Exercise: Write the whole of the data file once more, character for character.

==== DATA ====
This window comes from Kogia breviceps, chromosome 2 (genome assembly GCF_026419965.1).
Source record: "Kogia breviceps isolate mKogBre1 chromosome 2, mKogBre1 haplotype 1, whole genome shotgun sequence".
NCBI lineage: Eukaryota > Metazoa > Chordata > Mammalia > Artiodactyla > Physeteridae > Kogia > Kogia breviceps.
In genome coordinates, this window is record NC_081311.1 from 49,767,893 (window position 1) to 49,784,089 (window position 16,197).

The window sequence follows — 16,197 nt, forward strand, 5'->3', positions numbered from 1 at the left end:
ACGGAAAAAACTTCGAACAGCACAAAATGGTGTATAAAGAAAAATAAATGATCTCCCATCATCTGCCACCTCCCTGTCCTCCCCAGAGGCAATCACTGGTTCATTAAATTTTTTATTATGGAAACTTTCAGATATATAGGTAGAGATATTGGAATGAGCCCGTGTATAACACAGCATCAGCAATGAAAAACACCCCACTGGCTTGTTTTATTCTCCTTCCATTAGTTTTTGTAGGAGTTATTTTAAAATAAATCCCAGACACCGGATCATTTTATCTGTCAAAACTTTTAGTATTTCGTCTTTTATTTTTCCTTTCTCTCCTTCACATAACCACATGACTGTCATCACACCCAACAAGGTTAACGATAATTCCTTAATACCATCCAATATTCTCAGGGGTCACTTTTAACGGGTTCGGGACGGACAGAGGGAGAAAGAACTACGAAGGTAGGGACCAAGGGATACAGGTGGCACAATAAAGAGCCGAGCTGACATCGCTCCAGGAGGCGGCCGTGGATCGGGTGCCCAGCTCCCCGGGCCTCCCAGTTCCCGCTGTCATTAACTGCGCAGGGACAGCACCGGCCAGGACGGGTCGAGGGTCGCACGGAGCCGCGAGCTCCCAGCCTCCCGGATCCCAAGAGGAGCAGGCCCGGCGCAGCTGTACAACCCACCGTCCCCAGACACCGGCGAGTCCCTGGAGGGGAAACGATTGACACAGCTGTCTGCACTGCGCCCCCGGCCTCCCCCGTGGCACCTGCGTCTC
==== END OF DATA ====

This window comes from Kogia breviceps, chromosome 2 (genome assembly GCF_026419965.1).
Source record: "Kogia breviceps isolate mKogBre1 chromosome 2, mKogBre1 haplotype 1, whole genome shotgun sequence".
NCBI lineage: Eukaryota > Metazoa > Chordata > Mammalia > Artiodactyla > Physeteridae > Kogia > Kogia breviceps.
In genome coordinates, this window is record NC_081311.1 from 49,767,893 (window position 1) to 49,784,089 (window position 16,197).

The window sequence follows — 16,197 nt, forward strand, 5'->3', positions numbered from 1 at the left end:
ACGGAAAAAACTTCGAACAGCACAAAATGGTGTATAAAGAAAAATAAATGATCTCCCATCATCTGCCACCTCCCTGTCCTCCCCAGAGGCAATCACTGGTTCATTAAATTTTTTATTATGGAAACTTTCAGATATATAGGTAGAGATATTGGAATGAGCCCGTGTATAACACAGCATCAGCAATGAAAAACACCCCACTGGCTTGTTTTATTCTCCTTCCATTAGTTTTTGTAGGAGTTATTTTAAAATAAATCCCAGACACCGGATCATTTTATCTGTCAAAACTTTTAGTATTTCGTCTTTTATTTTTCCTTTCTCTCCTTCACATAACCACATGACTGTCATCACACCCAACAAGGTTAACGATAATTCCTTAATACCATCCAATATTCTCAGGGGTCACTTTTAACGGGTTCGGGACGGACAGAGGGAGAAAGAACTACGAAGGTAGGGACCAAGGGATACAGGTGGCACAATAAAGAGCCGAGCTGACATCGCTCCAGGAGGCGGCCGTGGATCGGGTGCCCAGCTCCCCGGGCCTCCCAGTTCCCGCTGTCATTAACTGCGCAGGGACAGCACCGGCCAGGACGGGTCGAGGGTCGCACGGAGCCGCGAGCTCCCAGCCTCCCGGATCCCAAGAGGAGCAGGCCCGGCGCAGCTGTACAACCCACCGTCCCCAGACACCGGCGAGTCCCTGGAGGGGAAACGATTGACACAGCTGTCTGCACTGCGCCCCCGGCCTCCCCCGTGGCACCTGCGTCTC